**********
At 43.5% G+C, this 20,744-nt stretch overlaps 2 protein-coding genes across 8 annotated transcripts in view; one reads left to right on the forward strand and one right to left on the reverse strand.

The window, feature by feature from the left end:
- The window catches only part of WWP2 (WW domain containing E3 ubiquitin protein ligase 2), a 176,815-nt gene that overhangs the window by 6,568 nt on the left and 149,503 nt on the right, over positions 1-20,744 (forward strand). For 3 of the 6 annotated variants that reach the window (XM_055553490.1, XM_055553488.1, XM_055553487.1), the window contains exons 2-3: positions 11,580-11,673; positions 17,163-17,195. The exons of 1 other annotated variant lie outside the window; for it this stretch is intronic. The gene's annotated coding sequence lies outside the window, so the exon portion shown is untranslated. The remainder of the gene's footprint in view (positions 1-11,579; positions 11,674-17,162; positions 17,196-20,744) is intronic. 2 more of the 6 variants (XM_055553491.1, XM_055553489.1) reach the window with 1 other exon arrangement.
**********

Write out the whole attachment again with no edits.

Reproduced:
At 43.5% G+C, this 20,744-nt stretch overlaps 2 protein-coding genes across 8 annotated transcripts in view; one reads left to right on the forward strand and one right to left on the reverse strand.

The window, feature by feature from the left end:
- The window catches only part of WWP2 (WW domain containing E3 ubiquitin protein ligase 2), a 176,815-nt gene that overhangs the window by 6,568 nt on the left and 149,503 nt on the right, over positions 1-20,744 (forward strand). For 3 of the 6 annotated variants that reach the window (XM_055553490.1, XM_055553488.1, XM_055553487.1), the window contains exons 2-3: positions 11,580-11,673; positions 17,163-17,195. The exons of 1 other annotated variant lie outside the window; for it this stretch is intronic. The gene's annotated coding sequence lies outside the window, so the exon portion shown is untranslated. The remainder of the gene's footprint in view (positions 1-11,579; positions 11,674-17,162; positions 17,196-20,744) is intronic. 2 more of the 6 variants (XM_055553491.1, XM_055553489.1) reach the window with 1 other exon arrangement.